The information below refers to the Amphibian Assessment Process up until 2008; this process has since changed, so for more recent updates on the process itself please refer to the IUCN SSC Amphibian Red List Authority Wiki Site.

The 2008 IUCN Red List contains information on the conservation status of the world's 6,260 known amphibian species, as assessed against the IUCN Red List Categories and Criteria. Almost 650 scientists from more than 60 countries have now contributed to these assessments. Since the first comprehensive assessment of all amphibians was completed and included in the IUCN Red List in 2004 (as part of the IUCN-led Global Amphibian Assessment), the data have been continually updated and revised. In particular, newly described species have been added and new information has been incorporated. The first update was included in the IUCN Red List in 2006, and the second and most recent update to the data is included in the most recent IUCN Red List in 2008.


In order to conduct IUCN Red List assessments across the globe, IUCN relies heavily on the support of many key institutional partners, without which the progress made to date on expanding the content on the IUCN Red List would not have been possible. In the case of amphibians, the assessment process represents a long-term collaboration between IUCN, Conservation International, and NatureServe.


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The Central Coordinating Team

The central coordination for amphibians is carried out by the IUCN/SSC - CI/CABS Biodiversity Assessment Unit based at the Center for Applied Biodiversity Science at Conservation International (CI/CABS). The four members of the unit currently working on amphibians are Ariadne Angulo, Janice Chanson, Neil Cox and Michael Hoffmann, with administrative support from Edward Lohnes. Bruce Young of NatureServe has served as a fifth member of the coordinating team, with particular responsibilities for coordination of work in the Americas, especially North America and Mesoamerica. Simon Stuart currently serves as a consultant advisor to the team. This small team is dependent on the expertise of the world's amphibian experts for the success of the amphibian assessment. A full listing of all the participants in the assessment can be found in the Acknowledgements.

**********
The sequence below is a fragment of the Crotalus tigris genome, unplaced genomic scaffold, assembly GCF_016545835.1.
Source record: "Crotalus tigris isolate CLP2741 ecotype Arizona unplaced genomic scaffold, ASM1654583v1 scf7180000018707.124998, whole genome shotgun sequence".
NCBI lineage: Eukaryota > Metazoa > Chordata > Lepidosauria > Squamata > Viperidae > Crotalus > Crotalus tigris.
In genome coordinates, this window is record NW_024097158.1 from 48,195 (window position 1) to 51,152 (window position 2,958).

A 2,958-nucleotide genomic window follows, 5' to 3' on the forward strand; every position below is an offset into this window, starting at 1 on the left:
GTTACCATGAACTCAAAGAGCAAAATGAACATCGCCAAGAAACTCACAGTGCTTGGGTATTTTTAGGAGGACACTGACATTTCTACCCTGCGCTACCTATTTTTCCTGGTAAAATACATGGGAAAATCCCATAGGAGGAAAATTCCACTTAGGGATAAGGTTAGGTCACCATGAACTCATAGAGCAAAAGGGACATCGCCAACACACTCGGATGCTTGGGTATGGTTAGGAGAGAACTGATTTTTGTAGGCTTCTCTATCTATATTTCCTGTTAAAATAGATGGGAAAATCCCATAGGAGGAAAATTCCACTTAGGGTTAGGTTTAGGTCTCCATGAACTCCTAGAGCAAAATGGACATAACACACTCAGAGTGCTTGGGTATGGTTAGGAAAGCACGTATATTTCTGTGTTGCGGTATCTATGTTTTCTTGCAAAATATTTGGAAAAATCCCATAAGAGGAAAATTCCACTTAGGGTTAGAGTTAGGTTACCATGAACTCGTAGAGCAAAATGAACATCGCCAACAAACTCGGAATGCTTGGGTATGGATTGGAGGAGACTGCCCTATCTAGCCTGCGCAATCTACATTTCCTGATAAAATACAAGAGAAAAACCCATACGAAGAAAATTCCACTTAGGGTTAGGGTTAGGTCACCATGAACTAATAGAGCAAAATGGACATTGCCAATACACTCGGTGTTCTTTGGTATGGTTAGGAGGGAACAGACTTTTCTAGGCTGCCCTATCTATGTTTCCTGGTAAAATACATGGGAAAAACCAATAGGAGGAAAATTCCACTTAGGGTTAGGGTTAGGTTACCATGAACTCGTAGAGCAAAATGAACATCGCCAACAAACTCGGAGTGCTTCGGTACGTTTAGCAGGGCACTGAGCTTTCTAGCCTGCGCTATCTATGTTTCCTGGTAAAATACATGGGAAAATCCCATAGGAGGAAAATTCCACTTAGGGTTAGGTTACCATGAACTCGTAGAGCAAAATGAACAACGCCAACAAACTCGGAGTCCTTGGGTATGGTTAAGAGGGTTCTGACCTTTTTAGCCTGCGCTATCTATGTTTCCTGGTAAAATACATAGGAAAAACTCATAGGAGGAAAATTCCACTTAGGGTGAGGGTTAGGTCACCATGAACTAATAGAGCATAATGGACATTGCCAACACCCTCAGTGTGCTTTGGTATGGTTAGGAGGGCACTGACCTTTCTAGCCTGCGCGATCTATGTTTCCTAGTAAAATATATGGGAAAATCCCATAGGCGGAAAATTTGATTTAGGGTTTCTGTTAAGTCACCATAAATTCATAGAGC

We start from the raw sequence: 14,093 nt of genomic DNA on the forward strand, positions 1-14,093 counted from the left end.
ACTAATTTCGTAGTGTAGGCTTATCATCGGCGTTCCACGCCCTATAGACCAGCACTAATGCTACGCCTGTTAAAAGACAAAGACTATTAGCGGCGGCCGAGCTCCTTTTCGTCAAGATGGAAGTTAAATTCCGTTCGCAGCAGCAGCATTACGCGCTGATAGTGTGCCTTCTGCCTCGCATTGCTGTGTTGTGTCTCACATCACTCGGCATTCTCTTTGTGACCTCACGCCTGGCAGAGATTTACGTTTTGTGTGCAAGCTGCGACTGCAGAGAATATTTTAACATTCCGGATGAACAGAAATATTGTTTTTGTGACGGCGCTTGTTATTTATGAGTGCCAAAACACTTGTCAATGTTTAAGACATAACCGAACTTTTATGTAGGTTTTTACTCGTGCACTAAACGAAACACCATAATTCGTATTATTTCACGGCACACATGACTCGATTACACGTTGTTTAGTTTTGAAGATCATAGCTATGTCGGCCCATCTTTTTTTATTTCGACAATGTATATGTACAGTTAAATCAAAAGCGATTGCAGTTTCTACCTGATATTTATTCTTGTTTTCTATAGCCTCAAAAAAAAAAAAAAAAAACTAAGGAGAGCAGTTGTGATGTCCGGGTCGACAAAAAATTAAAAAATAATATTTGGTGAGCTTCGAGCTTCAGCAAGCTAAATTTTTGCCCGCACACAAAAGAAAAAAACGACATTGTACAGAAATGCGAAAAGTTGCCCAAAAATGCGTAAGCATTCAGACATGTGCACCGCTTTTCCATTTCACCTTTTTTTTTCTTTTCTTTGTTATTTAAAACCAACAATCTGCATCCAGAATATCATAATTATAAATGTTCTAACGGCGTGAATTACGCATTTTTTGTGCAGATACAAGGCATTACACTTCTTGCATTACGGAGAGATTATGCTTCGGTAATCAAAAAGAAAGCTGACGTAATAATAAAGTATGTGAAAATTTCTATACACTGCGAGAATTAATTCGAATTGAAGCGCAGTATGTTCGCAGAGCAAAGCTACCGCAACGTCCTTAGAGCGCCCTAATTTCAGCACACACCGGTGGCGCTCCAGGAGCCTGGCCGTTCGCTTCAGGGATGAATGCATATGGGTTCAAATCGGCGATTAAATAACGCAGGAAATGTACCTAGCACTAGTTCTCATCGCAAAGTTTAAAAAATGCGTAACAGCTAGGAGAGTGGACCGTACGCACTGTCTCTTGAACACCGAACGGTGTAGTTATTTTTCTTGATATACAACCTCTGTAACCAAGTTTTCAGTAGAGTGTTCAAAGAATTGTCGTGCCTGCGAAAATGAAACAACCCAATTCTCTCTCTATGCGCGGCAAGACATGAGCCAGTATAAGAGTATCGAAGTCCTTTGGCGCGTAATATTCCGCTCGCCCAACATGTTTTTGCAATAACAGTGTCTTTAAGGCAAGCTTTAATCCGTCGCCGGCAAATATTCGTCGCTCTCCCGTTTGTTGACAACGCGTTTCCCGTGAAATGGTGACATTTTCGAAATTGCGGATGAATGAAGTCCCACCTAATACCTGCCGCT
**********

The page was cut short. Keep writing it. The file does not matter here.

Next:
The IUCN/SSC – CI/CABS Biodiversity Assessment Unit

In 2001, the Species Survival Commission (SSC) of the International Union for Conservation of Nature (IUCN) and the Center for Applied Biodiversity Science (CABS) at Conservation International established the Biodiversity Assessment Unit, with the aim of rapidly expanding the geographic and taxonomic coverage of the IUCN Red List.

Amphibians were the first major taxon to be assessed, and a complete reassessment of mammals has just been completed. A global, comprehensive assessment of all reptiles is currently underway, and indeed already complete in some regions. IUCN/SSC and CI/CABS are also collaborating with other partners to expand the coverage of the IUCN Red List into the marine realm (the 2008 IUCN Red List includes the first major results of this work), in freshwater, as well as on selected plant taxa (e.g., cycads and cacti). The goals for each species group assessment are the same: to map the distribution and assess the conservation status of each species in order to establish global baselines for biodiversity monitoring. The Unit also provides advice on guidance on the use of these data for conservation planning, management, monitoring and decision making.